When I was about ten years old, my mother and I went shopping at Westgate Mall in search of a photo frame, a present my mom seemed to enjoy giving for a good five years thereafter … On this particular day, we went into a gift shop, the kind that has everything from card games, teddy bears to witty birthday cards on display. I pointed one frame out that I thought would do, but my mom shook her head and said that the photo she had – of the family taken on holiday – wouldn’t fit comfortably.
But rather than write it off completely, we decided to try it out.
And right she was, for it turned out the frame would only accommodate myself, my parents, and only one of my two brothers; my other brother was cropped out as if he wasn’t a part of the family. As such, the frame erased his existence and portrayed a fairly happy family of four, instead of five.
Framing child rape and sexual abuse
This incident briefly crossed my mind as I reflected on the two articles I read a few days ago. The first article I read in ‘The Chronicle‘ was entitled “Career Mums ‘Fuel Child Rape’”. In a previous blog entry, I had outlined the dangers of stories like this and the impact they have on our understanding of culpability and responsibility in matters of sexual violence. ‘The Chronicle’ article highlighted the thoughts of one Superintendent, Ethiua Muzvidziwa, who believed that working mothers are fuelling incidents of child rape because of their absence from the home where they can protect their child/ren and monitor their whereabouts.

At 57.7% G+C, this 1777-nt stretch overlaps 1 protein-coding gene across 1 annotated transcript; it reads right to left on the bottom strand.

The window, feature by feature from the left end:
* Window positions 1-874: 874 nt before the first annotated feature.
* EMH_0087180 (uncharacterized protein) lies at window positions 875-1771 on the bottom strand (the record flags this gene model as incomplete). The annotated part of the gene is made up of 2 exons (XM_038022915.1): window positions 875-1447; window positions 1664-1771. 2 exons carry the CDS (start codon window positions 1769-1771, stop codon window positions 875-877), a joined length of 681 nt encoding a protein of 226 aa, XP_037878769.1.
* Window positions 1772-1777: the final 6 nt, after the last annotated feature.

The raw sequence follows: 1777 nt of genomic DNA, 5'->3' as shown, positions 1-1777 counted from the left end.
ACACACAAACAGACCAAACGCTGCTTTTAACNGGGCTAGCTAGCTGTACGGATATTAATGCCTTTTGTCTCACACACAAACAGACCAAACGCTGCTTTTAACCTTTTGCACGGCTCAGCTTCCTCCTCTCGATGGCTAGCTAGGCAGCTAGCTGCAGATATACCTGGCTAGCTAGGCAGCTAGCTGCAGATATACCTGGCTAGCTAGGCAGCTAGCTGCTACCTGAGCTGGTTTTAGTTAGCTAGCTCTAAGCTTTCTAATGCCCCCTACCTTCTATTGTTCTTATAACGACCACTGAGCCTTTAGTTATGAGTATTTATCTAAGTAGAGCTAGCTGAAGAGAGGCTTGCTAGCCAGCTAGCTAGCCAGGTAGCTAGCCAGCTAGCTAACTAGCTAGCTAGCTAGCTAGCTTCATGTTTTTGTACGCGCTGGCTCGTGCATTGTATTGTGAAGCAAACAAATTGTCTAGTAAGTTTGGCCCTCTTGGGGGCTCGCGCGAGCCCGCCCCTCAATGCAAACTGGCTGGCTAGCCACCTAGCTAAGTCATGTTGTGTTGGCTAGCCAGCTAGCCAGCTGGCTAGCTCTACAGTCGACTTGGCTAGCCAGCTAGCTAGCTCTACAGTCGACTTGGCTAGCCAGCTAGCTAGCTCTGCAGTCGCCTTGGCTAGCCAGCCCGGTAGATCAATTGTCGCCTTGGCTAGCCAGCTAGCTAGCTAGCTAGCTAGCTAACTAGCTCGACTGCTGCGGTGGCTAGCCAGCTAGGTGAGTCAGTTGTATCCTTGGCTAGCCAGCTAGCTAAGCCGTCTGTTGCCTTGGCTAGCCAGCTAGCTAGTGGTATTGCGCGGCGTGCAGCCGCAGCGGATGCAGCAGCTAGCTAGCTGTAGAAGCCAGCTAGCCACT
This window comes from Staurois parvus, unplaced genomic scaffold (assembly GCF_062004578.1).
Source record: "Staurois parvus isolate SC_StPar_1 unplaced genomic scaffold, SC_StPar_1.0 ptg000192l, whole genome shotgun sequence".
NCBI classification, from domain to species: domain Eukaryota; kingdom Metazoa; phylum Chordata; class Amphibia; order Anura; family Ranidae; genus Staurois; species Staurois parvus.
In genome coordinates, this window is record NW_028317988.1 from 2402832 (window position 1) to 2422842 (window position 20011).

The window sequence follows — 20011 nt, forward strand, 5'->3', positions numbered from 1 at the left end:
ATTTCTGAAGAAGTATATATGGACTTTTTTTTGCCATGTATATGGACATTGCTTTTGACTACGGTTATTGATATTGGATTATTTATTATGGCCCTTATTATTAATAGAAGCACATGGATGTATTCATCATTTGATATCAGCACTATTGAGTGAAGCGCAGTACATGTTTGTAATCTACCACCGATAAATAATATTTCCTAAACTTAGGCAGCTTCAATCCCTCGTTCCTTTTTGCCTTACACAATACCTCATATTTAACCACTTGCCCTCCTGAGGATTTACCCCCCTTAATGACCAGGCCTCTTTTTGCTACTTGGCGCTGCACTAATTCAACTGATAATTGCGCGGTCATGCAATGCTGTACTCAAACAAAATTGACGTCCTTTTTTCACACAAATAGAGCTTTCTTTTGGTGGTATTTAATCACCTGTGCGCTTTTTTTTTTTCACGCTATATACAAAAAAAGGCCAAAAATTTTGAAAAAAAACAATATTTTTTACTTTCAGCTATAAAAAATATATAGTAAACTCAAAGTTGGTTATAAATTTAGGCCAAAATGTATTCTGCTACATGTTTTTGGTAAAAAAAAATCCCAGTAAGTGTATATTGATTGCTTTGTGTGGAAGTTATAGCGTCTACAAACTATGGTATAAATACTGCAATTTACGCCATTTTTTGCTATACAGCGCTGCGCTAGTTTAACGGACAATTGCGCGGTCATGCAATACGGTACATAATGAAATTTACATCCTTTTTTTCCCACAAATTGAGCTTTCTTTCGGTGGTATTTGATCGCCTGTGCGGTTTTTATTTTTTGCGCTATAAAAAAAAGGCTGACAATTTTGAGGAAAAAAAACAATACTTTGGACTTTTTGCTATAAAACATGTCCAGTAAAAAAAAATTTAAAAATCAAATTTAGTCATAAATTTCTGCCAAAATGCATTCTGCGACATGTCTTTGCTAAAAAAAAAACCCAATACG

It is important to note that a great deal of women are working in order to support their children, many of them without the help of a partner. In this instance, victim-blaming was extended from not only blaming the victim, but also blaming the female guardians of victims of rape. To blame a mother who working, especially in the current difficult economic circumstances, for the rape of the very child she is sometimes literally crossing oceans and rivers for, is cruel.
For that reason, I immediately wanted to smash to pieces the frame we’ve used in this country for so long to discuss issues of sexual violence and women.